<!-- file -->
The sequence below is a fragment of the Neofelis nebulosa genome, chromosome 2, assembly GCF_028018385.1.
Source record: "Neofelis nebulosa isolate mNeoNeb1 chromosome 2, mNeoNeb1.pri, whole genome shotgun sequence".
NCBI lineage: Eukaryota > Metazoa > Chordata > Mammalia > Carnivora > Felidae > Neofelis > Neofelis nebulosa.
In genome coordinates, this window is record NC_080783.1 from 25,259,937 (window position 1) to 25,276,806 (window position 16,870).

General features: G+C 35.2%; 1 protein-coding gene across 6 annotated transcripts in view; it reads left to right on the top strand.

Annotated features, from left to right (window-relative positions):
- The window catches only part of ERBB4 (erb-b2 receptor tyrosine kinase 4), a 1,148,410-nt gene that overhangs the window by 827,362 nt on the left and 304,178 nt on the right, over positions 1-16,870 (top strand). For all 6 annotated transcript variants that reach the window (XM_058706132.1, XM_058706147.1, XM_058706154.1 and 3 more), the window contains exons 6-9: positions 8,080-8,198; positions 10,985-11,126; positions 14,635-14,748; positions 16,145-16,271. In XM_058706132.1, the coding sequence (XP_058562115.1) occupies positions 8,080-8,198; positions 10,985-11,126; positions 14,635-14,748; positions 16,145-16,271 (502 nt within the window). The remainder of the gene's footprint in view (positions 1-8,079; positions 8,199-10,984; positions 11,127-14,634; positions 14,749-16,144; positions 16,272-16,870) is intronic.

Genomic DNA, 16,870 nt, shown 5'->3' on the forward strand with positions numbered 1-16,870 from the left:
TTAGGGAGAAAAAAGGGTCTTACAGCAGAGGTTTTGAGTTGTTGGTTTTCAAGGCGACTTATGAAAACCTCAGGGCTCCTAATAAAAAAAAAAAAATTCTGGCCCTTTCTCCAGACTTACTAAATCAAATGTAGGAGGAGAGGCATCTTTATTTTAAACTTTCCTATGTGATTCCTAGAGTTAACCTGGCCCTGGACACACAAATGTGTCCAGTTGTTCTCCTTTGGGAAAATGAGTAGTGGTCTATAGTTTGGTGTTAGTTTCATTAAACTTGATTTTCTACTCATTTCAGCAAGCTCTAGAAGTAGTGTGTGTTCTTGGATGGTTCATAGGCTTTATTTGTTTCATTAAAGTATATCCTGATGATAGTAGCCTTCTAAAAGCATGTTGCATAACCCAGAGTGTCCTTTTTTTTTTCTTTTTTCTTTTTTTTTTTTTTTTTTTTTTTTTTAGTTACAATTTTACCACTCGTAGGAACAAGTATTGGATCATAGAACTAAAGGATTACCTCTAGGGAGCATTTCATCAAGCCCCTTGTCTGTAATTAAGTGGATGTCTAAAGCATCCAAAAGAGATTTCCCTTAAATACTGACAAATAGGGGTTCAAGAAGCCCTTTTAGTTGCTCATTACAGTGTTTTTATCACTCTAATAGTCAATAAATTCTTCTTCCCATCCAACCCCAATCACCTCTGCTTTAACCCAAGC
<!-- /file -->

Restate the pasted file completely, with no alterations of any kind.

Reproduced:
The sequence below is a fragment of the Neofelis nebulosa genome, chromosome 2, assembly GCF_028018385.1.
Source record: "Neofelis nebulosa isolate mNeoNeb1 chromosome 2, mNeoNeb1.pri, whole genome shotgun sequence".
NCBI lineage: Eukaryota > Metazoa > Chordata > Mammalia > Carnivora > Felidae > Neofelis > Neofelis nebulosa.
In genome coordinates, this window is record NC_080783.1 from 25,259,937 (window position 1) to 25,276,806 (window position 16,870).

General features: G+C 35.2%; 1 protein-coding gene across 6 annotated transcripts in view; it reads left to right on the top strand.

Annotated features, from left to right (window-relative positions):
- The window catches only part of ERBB4 (erb-b2 receptor tyrosine kinase 4), a 1,148,410-nt gene that overhangs the window by 827,362 nt on the left and 304,178 nt on the right, over positions 1-16,870 (top strand). For all 6 annotated transcript variants that reach the window (XM_058706132.1, XM_058706147.1, XM_058706154.1 and 3 more), the window contains exons 6-9: positions 8,080-8,198; positions 10,985-11,126; positions 14,635-14,748; positions 16,145-16,271. In XM_058706132.1, the coding sequence (XP_058562115.1) occupies positions 8,080-8,198; positions 10,985-11,126; positions 14,635-14,748; positions 16,145-16,271 (502 nt within the window). The remainder of the gene's footprint in view (positions 1-8,079; positions 8,199-10,984; positions 11,127-14,634; positions 14,749-16,144; positions 16,272-16,870) is intronic.

Genomic DNA, 16,870 nt, shown 5'->3' on the forward strand with positions numbered 1-16,870 from the left:
TTAGGGAGAAAAAAGGGTCTTACAGCAGAGGTTTTGAGTTGTTGGTTTTCAAGGCGACTTATGAAAACCTCAGGGCTCCTAATAAAAAAAAAAAAATTCTGGCCCTTTCTCCAGACTTACTAAATCAAATGTAGGAGGAGAGGCATCTTTATTTTAAACTTTCCTATGTGATTCCTAGAGTTAACCTGGCCCTGGACACACAAATGTGTCCAGTTGTTCTCCTTTGGGAAAATGAGTAGTGGTCTATAGTTTGGTGTTAGTTTCATTAAACTTGATTTTCTACTCATTTCAGCAAGCTCTAGAAGTAGTGTGTGTTCTTGGATGGTTCATAGGCTTTATTTGTTTCATTAAAGTATATCCTGATGATAGTAGCCTTCTAAAAGCATGTTGCATAACCCAGAGTGTCCTTTTTTTTTTCTTTTTTCTTTTTTTTTTTTTTTTTTTTTTTTTTAGTTACAATTTTACCACTCGTAGGAACAAGTATTGGATCATAGAACTAAAGGATTACCTCTAGGGAGCATTTCATCAAGCCCCTTGTCTGTAATTAAGTGGATGTCTAAAGCATCCAAAAGAGATTTCCCTTAAATACTGACAAATAGGGGTTCAAGAAGCCCTTTTAGTTGCTCATTACAGTGTTTTTATCACTCTAATAGTCAATAAATTCTTCTTCCCATCCAACCCCAATCACCTCTGCTTTAACCCAAGC